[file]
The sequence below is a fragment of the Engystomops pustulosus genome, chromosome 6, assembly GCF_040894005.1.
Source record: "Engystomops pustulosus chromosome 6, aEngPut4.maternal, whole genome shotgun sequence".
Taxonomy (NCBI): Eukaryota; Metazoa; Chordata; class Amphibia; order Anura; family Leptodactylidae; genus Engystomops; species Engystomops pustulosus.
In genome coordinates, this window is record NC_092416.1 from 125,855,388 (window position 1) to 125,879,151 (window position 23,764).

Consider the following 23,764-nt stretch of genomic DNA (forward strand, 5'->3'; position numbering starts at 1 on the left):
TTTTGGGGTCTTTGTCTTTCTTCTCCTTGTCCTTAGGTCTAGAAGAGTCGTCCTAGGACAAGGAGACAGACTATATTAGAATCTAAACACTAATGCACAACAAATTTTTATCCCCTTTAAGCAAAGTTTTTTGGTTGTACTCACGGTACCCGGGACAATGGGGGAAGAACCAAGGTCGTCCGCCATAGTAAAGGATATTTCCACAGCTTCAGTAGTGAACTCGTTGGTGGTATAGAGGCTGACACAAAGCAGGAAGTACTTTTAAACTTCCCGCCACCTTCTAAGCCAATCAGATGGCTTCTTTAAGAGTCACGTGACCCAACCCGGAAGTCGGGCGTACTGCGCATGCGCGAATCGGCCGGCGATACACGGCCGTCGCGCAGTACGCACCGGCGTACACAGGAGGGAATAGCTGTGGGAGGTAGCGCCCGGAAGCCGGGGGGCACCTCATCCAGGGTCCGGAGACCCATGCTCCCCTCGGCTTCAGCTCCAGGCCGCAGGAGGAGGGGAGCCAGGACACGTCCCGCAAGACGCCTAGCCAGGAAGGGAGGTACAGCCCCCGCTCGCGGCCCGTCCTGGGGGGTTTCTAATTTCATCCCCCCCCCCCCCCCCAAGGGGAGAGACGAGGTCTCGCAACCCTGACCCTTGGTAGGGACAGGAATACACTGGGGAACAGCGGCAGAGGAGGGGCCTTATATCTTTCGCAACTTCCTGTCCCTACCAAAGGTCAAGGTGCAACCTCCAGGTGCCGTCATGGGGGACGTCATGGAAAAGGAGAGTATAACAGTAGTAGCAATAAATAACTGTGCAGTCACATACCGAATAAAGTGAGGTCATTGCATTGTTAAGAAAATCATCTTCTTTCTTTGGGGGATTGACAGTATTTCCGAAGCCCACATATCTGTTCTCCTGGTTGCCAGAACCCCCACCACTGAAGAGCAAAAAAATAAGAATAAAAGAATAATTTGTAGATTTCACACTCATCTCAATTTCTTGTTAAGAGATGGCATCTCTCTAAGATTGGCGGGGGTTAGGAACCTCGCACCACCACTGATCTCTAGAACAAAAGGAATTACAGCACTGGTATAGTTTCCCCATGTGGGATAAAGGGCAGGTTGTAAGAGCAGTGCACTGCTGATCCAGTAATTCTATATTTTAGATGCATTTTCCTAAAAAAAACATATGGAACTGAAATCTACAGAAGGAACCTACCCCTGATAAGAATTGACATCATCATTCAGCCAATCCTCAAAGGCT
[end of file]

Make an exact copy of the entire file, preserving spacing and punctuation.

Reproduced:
The sequence below is a fragment of the Engystomops pustulosus genome, chromosome 6, assembly GCF_040894005.1.
Source record: "Engystomops pustulosus chromosome 6, aEngPut4.maternal, whole genome shotgun sequence".
Taxonomy (NCBI): Eukaryota; Metazoa; Chordata; class Amphibia; order Anura; family Leptodactylidae; genus Engystomops; species Engystomops pustulosus.
In genome coordinates, this window is record NC_092416.1 from 125,855,388 (window position 1) to 125,879,151 (window position 23,764).

Consider the following 23,764-nt stretch of genomic DNA (forward strand, 5'->3'; position numbering starts at 1 on the left):
TTTTGGGGTCTTTGTCTTTCTTCTCCTTGTCCTTAGGTCTAGAAGAGTCGTCCTAGGACAAGGAGACAGACTATATTAGAATCTAAACACTAATGCACAACAAATTTTTATCCCCTTTAAGCAAAGTTTTTTGGTTGTACTCACGGTACCCGGGACAATGGGGGAAGAACCAAGGTCGTCCGCCATAGTAAAGGATATTTCCACAGCTTCAGTAGTGAACTCGTTGGTGGTATAGAGGCTGACACAAAGCAGGAAGTACTTTTAAACTTCCCGCCACCTTCTAAGCCAATCAGATGGCTTCTTTAAGAGTCACGTGACCCAACCCGGAAGTCGGGCGTACTGCGCATGCGCGAATCGGCCGGCGATACACGGCCGTCGCGCAGTACGCACCGGCGTACACAGGAGGGAATAGCTGTGGGAGGTAGCGCCCGGAAGCCGGGGGGCACCTCATCCAGGGTCCGGAGACCCATGCTCCCCTCGGCTTCAGCTCCAGGCCGCAGGAGGAGGGGAGCCAGGACACGTCCCGCAAGACGCCTAGCCAGGAAGGGAGGTACAGCCCCCGCTCGCGGCCCGTCCTGGGGGGTTTCTAATTTCATCCCCCCCCCCCCCCCCAAGGGGAGAGACGAGGTCTCGCAACCCTGACCCTTGGTAGGGACAGGAATACACTGGGGAACAGCGGCAGAGGAGGGGCCTTATATCTTTCGCAACTTCCTGTCCCTACCAAAGGTCAAGGTGCAACCTCCAGGTGCCGTCATGGGGGACGTCATGGAAAAGGAGAGTATAACAGTAGTAGCAATAAATAACTGTGCAGTCACATACCGAATAAAGTGAGGTCATTGCATTGTTAAGAAAATCATCTTCTTTCTTTGGGGGATTGACAGTATTTCCGAAGCCCACATATCTGTTCTCCTGGTTGCCAGAACCCCCACCACTGAAGAGCAAAAAAATAAGAATAAAAGAATAATTTGTAGATTTCACACTCATCTCAATTTCTTGTTAAGAGATGGCATCTCTCTAAGATTGGCGGGGGTTAGGAACCTCGCACCACCACTGATCTCTAGAACAAAAGGAATTACAGCACTGGTATAGTTTCCCCATGTGGGATAAAGGGCAGGTTGTAAGAGCAGTGCACTGCTGATCCAGTAATTCTATATTTTAGATGCATTTTCCTAAAAAAAACATATGGAACTGAAATCTACAGAAGGAACCTACCCCTGATAAGAATTGACATCATCATTCAGCCAATCCTCAAAGGCT